Tuesday, December 17, 2019

Flyover Country: 1 Thessalonians

I’m not sure we need another ongoing series of posts at the moment, but a couple of friends have been after me for a while to do a series where each post summarizes a single book of the Bible in one go; an overview that would serve to highlight their themes and most important feature(s).

I’ve resisted this initially because there are so many such things online already. Then I looked more closely and realized some are more useful than others. Some are so brief and random they might as well be tweets, and a few really are.

I’ll aspire to usefulness at least. Execution is another story ...

Anyway, since the post I was going to write today about 1 Thessalonians was more of a view from 15,000 feet up than an in-depth analysis or word study, this seems like a good time to start.

So here we go:

One Sentence Summary: The apostle Paul’s instructions to Christians about how we should live because Jesus Christ is coming back.

Background and Purpose

If historians are correct, this is the second letter Paul wrote, around or about A.D. 51, a couple of years after writing to the Galatians. In English, it is a mere 89 verses, the second-shortest of Paul’s letters to churches, though far from the shortest book in the New Testament. It was always intended to circulate, as we can see from 5:27, which makes its distribution a moral imperative: “I put you under oath before the Lord to have this letter read to all the brothers.”

Why so urgent with this particular message? We can easily understand the burden Paul was under when he wrote Galatians, deeply concerned that the Judaizers would drag some or all of Paul’s Gentile converts in the Galatian churches back into the false doctrine of law-keeping as a means of salvation. But the return of the Lord? We now know that promised return is actually at least two millennia into the future of the church, roughly speaking. Why such urgency and severity of language to readers in the mid-first century? “Under oath before the Lord.” The apostle was not messing around.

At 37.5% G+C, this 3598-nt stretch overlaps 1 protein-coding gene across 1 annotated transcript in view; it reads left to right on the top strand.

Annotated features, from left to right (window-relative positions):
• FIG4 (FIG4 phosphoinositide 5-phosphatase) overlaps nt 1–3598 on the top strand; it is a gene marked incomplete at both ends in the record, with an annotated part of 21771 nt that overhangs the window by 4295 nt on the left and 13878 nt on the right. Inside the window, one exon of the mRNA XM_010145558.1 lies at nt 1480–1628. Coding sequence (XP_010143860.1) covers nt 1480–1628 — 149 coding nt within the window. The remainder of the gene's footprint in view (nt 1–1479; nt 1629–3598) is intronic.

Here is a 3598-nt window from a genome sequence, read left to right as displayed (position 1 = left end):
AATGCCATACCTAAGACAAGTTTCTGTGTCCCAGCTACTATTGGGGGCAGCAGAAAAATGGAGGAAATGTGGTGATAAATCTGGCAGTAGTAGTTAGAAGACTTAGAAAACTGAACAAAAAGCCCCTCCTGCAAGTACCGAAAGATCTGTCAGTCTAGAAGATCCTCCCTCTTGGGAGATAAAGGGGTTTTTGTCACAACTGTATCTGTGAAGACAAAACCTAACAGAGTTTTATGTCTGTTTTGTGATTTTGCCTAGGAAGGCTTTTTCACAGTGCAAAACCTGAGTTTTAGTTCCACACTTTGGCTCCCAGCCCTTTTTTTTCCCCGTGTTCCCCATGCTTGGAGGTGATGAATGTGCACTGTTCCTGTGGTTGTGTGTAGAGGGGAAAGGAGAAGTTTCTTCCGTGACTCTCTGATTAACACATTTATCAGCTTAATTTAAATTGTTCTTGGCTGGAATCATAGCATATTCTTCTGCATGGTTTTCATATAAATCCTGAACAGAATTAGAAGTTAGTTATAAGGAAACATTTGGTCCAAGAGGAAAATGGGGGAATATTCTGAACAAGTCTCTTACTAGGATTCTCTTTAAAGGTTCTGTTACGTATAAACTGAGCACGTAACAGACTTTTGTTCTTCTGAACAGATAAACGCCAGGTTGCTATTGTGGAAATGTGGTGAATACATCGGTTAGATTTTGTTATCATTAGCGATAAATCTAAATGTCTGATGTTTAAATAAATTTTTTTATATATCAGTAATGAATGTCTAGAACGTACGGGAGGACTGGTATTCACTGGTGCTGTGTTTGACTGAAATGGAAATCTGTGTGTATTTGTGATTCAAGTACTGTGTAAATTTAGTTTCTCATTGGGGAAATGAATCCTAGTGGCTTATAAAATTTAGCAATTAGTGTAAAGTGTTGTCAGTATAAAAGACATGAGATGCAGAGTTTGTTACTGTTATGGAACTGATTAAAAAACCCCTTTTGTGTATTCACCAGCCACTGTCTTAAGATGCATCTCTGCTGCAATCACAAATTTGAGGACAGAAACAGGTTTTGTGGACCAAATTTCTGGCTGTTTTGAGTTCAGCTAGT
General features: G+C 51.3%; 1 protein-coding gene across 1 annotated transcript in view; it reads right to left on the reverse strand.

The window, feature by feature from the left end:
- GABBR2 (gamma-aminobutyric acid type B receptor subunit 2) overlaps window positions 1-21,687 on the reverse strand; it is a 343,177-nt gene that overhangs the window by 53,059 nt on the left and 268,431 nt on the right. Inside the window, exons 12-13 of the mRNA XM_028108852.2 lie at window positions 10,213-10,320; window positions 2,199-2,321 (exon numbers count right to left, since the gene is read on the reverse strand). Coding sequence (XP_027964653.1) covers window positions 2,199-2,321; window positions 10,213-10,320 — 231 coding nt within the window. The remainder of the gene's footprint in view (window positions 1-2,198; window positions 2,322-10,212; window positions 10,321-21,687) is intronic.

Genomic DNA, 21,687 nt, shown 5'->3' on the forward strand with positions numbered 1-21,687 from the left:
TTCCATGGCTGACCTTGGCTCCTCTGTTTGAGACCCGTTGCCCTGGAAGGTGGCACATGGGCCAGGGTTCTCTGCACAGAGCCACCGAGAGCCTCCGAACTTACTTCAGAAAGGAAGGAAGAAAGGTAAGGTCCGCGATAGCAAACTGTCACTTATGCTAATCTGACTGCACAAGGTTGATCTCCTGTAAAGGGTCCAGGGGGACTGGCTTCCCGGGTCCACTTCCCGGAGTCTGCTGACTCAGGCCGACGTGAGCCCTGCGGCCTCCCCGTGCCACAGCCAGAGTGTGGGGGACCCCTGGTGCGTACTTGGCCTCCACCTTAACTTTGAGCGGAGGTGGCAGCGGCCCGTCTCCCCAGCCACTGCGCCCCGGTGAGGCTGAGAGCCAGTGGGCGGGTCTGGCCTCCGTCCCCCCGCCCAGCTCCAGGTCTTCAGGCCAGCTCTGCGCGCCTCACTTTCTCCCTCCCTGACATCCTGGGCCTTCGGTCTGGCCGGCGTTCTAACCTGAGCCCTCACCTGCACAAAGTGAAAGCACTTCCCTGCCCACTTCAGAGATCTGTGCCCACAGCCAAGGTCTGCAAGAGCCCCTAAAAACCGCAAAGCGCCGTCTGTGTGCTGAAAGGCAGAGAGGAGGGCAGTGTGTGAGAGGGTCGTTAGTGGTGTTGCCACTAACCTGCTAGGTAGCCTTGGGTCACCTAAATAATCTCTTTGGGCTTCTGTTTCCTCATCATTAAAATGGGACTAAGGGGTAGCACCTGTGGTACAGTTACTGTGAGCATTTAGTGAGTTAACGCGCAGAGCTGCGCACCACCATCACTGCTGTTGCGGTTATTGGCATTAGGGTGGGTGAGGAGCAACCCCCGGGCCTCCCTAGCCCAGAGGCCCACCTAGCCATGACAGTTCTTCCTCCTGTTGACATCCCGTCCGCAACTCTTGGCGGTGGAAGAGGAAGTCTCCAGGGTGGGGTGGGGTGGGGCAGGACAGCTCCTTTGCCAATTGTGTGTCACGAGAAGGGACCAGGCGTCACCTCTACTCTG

Perhaps because, just like the possibility that my boss might be standing over my shoulder inspires me to effort and competence on the job, the return of our Lord is one of the most powerful incentives to holy living that might be imagined.

The Return of the Lord

Thus Paul mentions it in his introduction:
“... you turned to God from idols to serve the living and true God, and to wait for his Son from heaven, whom he raised from the dead, Jesus who delivers us from the wrath to come,”
and five more times throughout this brief letter, at least once in every chapter, often referring to the Lord’s return with the Greek word parousia, frequently translated as “coming”. Indeed, the Lord’s coming is key to everything else he tells them.